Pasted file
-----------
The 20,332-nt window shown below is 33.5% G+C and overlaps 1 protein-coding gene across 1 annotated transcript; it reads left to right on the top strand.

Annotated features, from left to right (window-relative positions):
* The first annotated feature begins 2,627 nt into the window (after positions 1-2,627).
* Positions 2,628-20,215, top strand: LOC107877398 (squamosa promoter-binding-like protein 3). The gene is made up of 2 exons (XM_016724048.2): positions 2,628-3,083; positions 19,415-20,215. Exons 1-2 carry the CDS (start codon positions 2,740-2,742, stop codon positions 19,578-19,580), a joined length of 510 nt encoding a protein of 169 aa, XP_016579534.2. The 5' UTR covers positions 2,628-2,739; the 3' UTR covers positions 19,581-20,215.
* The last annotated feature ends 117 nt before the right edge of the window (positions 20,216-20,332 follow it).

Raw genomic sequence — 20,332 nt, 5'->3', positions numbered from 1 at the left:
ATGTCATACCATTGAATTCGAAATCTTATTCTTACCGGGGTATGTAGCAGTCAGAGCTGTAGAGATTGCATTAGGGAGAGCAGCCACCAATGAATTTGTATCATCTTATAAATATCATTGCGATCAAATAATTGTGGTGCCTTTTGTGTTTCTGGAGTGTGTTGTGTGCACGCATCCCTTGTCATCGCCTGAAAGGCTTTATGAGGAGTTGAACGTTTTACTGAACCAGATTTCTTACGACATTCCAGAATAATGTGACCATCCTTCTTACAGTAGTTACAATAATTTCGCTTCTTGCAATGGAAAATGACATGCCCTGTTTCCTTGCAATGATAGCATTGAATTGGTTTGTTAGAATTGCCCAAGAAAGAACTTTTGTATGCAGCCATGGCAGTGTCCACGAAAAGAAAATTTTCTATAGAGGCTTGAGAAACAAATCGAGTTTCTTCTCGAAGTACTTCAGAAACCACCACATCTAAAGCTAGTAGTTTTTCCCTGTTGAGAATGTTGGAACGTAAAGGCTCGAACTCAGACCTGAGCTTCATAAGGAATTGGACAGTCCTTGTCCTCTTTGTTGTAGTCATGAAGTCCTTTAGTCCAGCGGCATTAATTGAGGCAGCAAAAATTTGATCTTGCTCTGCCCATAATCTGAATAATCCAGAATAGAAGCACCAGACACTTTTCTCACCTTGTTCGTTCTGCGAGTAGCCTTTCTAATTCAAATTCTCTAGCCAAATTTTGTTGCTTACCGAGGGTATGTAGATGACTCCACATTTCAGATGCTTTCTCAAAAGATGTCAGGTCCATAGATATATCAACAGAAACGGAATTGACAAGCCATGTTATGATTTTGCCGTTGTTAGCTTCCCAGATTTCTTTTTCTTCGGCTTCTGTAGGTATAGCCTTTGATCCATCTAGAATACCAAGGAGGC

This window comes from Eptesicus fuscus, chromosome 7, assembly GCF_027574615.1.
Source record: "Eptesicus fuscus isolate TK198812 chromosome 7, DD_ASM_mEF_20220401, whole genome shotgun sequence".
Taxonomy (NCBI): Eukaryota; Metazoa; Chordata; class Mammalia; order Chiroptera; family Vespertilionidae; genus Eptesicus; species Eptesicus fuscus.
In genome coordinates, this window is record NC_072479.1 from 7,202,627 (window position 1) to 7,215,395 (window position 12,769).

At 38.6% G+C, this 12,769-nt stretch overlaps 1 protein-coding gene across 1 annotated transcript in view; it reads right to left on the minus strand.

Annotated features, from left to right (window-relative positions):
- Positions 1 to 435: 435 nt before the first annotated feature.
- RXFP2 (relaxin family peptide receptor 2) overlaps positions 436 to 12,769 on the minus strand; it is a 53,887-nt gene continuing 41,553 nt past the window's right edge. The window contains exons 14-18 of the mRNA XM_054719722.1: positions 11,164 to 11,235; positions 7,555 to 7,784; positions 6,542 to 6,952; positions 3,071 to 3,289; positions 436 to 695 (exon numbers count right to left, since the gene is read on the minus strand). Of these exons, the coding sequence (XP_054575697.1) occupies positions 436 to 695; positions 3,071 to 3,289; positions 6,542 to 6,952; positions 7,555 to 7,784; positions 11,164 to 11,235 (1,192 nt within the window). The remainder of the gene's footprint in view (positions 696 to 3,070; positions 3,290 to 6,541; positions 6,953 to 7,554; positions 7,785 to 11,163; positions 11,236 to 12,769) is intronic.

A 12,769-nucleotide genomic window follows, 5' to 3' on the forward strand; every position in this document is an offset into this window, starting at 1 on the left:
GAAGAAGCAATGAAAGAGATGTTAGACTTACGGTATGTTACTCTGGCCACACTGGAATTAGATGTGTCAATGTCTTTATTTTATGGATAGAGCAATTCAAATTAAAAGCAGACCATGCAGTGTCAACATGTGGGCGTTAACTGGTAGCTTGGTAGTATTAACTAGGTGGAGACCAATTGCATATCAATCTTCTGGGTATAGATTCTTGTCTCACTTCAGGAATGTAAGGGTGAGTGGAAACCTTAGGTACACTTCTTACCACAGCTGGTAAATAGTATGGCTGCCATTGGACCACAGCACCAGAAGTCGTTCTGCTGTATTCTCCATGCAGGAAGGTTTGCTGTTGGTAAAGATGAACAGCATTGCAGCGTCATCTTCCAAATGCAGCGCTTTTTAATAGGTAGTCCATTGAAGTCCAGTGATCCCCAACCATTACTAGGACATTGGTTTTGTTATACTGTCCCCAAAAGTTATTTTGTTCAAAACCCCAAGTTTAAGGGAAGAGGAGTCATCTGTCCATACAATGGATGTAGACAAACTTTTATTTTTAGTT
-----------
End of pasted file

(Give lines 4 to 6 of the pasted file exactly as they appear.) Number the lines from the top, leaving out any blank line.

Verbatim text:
* Positions 2,628-20,215, top strand: LOC107877398 (squamosa promoter-binding-like protein 3). The gene is made up of 2 exons (XM_016724048.2): positions 2,628-3,083; positions 19,415-20,215. Exons 1-2 carry the CDS (start codon positions 2,740-2,742, stop codon positions 19,578-19,580), a joined length of 510 nt encoding a protein of 169 aa, XP_016579534.2. The 5' UTR covers positions 2,628-2,739; the 3' UTR covers positions 19,581-20,215.
* The last annotated feature ends 117 nt before the right edge of the window (positions 20,216-20,332 follow it).

Raw genomic sequence — 20,332 nt, 5'->3', positions numbered from 1 at the left: